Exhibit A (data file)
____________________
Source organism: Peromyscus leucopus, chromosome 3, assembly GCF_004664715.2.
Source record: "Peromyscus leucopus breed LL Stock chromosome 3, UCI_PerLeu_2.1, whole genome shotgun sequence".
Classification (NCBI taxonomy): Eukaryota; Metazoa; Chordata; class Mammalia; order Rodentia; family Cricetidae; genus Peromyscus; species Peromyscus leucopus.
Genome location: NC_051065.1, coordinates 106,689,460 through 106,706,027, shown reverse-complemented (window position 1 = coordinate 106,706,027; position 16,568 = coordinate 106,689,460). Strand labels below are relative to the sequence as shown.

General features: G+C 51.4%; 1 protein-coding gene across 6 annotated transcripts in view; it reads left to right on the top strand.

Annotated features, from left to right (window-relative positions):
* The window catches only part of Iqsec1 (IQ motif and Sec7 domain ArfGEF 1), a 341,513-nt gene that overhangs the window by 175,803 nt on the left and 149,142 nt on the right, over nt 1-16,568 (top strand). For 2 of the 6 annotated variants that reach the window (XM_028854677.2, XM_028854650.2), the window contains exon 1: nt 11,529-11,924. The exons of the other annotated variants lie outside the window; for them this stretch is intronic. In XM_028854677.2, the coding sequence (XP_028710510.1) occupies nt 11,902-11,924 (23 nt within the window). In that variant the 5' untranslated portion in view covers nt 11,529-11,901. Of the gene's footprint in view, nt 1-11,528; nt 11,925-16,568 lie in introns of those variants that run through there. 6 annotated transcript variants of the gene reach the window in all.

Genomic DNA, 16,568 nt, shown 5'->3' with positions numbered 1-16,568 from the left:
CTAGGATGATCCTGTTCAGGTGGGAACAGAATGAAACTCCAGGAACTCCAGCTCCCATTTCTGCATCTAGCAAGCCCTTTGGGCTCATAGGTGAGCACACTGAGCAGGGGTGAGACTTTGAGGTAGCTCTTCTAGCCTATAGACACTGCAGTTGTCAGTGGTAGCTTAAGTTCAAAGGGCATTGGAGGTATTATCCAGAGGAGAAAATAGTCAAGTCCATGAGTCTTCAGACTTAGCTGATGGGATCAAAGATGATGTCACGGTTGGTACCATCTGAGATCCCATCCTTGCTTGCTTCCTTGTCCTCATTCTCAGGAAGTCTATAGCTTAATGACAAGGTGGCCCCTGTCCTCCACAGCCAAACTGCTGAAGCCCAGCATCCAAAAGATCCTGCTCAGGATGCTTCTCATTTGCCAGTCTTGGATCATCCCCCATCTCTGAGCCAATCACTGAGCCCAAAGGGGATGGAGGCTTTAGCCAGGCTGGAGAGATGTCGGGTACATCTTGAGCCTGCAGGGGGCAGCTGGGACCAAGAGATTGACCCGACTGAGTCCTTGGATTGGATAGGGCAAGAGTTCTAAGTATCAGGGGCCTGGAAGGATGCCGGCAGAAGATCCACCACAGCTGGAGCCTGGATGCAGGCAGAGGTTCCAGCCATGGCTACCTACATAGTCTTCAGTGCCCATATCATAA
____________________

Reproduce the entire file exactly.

Source organism: Peromyscus leucopus, chromosome 3, assembly GCF_004664715.2.
Source record: "Peromyscus leucopus breed LL Stock chromosome 3, UCI_PerLeu_2.1, whole genome shotgun sequence".
Classification (NCBI taxonomy): Eukaryota; Metazoa; Chordata; class Mammalia; order Rodentia; family Cricetidae; genus Peromyscus; species Peromyscus leucopus.
Genome location: NC_051065.1, coordinates 106,689,460 through 106,706,027, shown reverse-complemented (window position 1 = coordinate 106,706,027; position 16,568 = coordinate 106,689,460). Strand labels below are relative to the sequence as shown.

General features: G+C 51.4%; 1 protein-coding gene across 6 annotated transcripts in view; it reads left to right on the top strand.

Annotated features, from left to right (window-relative positions):
* The window catches only part of Iqsec1 (IQ motif and Sec7 domain ArfGEF 1), a 341,513-nt gene that overhangs the window by 175,803 nt on the left and 149,142 nt on the right, over nt 1-16,568 (top strand). For 2 of the 6 annotated variants that reach the window (XM_028854677.2, XM_028854650.2), the window contains exon 1: nt 11,529-11,924. The exons of the other annotated variants lie outside the window; for them this stretch is intronic. In XM_028854677.2, the coding sequence (XP_028710510.1) occupies nt 11,902-11,924 (23 nt within the window). In that variant the 5' untranslated portion in view covers nt 11,529-11,901. Of the gene's footprint in view, nt 1-11,528; nt 11,925-16,568 lie in introns of those variants that run through there. 6 annotated transcript variants of the gene reach the window in all.

Genomic DNA, 16,568 nt, shown 5'->3' with positions numbered 1-16,568 from the left:
CTAGGATGATCCTGTTCAGGTGGGAACAGAATGAAACTCCAGGAACTCCAGCTCCCATTTCTGCATCTAGCAAGCCCTTTGGGCTCATAGGTGAGCACACTGAGCAGGGGTGAGACTTTGAGGTAGCTCTTCTAGCCTATAGACACTGCAGTTGTCAGTGGTAGCTTAAGTTCAAAGGGCATTGGAGGTATTATCCAGAGGAGAAAATAGTCAAGTCCATGAGTCTTCAGACTTAGCTGATGGGATCAAAGATGATGTCACGGTTGGTACCATCTGAGATCCCATCCTTGCTTGCTTCCTTGTCCTCATTCTCAGGAAGTCTATAGCTTAATGACAAGGTGGCCCCTGTCCTCCACAGCCAAACTGCTGAAGCCCAGCATCCAAAAGATCCTGCTCAGGATGCTTCTCATTTGCCAGTCTTGGATCATCCCCCATCTCTGAGCCAATCACTGAGCCCAAAGGGGATGGAGGCTTTAGCCAGGCTGGAGAGATGTCGGGTACATCTTGAGCCTGCAGGGGGCAGCTGGGACCAAGAGATTGACCCGACTGAGTCCTTGGATTGGATAGGGCAAGAGTTCTAAGTATCAGGGGCCTGGAAGGATGCCGGCAGAAGATCCACCACAGCTGGAGCCTGGATGCAGGCAGAGGTTCCAGCCATGGCTACCTACATAGTCTTCAGTGCCCATATCATAA